Common Dandelion

Taraxacum officinale

Common Dandelion, Taraxacum officinale, photo © by Mike Plagens

Observed along a sunny trail near a riparian area in the ponderosa forest at Washington Park, Gila Co., Arizona. 8 Aug. 2015. Around the base of this plant a colony of aphids have been established. The black coloring is sooty mold growing on the waste honeydew excreted by the aphids.

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FLOWERS: All of the florets in the composite head have strap-shaped corollas and bloom during the spring. The heads are solitary on usually very tall stems.

LEAVES: All of the leaves are basal, at ground level in a rosette. The leaves are sharply lobed and the terminal lobe is often arrow-shaped.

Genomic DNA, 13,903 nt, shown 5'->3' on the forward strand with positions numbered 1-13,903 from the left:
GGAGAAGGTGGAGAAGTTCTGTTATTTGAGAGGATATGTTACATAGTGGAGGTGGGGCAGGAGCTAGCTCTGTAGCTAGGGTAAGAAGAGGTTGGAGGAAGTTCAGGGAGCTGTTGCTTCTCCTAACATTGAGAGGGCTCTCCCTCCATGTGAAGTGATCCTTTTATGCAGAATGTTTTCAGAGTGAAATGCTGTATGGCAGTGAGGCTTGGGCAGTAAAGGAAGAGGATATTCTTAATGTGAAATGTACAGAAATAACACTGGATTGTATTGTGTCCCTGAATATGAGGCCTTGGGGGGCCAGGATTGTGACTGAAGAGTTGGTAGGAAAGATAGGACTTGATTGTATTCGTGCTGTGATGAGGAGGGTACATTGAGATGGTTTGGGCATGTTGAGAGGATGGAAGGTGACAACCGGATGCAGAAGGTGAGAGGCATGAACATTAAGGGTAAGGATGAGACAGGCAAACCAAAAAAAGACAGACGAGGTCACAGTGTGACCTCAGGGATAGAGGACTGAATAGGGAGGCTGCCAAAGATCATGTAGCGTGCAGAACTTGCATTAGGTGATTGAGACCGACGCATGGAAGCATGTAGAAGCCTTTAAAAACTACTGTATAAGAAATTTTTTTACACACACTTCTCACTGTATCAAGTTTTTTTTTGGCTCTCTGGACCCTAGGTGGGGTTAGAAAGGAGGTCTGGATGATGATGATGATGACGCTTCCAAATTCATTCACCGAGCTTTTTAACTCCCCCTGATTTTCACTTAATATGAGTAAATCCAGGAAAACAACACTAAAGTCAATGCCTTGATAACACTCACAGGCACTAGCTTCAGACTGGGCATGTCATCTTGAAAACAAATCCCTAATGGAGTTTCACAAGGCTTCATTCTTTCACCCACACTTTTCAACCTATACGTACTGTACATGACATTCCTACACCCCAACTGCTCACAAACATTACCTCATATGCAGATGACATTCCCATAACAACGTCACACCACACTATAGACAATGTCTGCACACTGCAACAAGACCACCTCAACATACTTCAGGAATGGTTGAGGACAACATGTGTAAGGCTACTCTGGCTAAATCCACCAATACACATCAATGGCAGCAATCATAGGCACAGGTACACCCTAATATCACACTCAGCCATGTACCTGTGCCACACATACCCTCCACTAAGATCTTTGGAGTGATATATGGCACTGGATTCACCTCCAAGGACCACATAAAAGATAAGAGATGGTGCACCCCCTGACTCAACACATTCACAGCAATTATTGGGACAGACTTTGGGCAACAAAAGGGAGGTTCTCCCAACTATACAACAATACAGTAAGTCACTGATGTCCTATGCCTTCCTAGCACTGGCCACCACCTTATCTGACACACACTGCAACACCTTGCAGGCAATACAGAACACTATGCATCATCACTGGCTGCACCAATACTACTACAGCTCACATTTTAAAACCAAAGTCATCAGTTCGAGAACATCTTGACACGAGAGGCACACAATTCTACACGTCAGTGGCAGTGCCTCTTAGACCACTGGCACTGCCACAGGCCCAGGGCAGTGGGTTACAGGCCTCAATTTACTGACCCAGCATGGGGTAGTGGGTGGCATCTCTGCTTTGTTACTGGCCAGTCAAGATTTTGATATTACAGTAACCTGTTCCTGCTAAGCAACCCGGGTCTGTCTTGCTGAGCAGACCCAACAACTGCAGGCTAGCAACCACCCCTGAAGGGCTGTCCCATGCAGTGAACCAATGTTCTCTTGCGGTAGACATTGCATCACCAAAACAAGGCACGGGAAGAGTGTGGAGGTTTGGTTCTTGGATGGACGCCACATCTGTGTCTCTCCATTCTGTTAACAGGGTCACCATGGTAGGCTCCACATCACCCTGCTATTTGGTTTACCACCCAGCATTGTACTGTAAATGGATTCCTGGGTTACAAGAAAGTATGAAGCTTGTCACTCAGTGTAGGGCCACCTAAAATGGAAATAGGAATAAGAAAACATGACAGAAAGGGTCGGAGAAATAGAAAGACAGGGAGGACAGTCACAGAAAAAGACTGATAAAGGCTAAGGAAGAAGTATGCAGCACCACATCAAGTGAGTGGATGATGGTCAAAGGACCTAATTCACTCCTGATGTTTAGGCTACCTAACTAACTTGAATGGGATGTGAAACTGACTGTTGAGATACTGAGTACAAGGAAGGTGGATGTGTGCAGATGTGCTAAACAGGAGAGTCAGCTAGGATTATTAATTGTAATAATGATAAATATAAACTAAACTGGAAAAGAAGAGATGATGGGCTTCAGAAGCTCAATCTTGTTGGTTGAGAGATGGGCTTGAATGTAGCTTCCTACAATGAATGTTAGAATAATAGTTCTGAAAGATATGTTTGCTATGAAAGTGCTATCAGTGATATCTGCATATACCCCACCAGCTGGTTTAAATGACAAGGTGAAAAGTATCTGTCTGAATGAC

ANNUAL: Herbaceous weed typically growing very low and only appearing taller with the flowering stalks.

RANGE: Found in disturbed places pretty much throughout the temperate world. This plant is native to Eurasia and thus is an exotic here. Dandelions often reproduce vegetatively - the seeds are clones rather than new plants formed from a zygote. Thus populations may be genetically similar. Moist spots particularly lawns and gardens as opposed to undisturbed ponderosa woodlands.

FRUIT: Each head produces many seeds with a dense ball of plume bristles. The supporting stem elongates even further as the seeds mature raising them up higher into the wind currents for dispersal.


Asteraceae -- Sunflower Family

More Information:

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Arizona Naturalist
Arizona's Ponderosa Woodlands
The Flora of Arizona's Ponderosa Woodlands


Copyright Michael J. Plagens, page created 27 Oct. 2015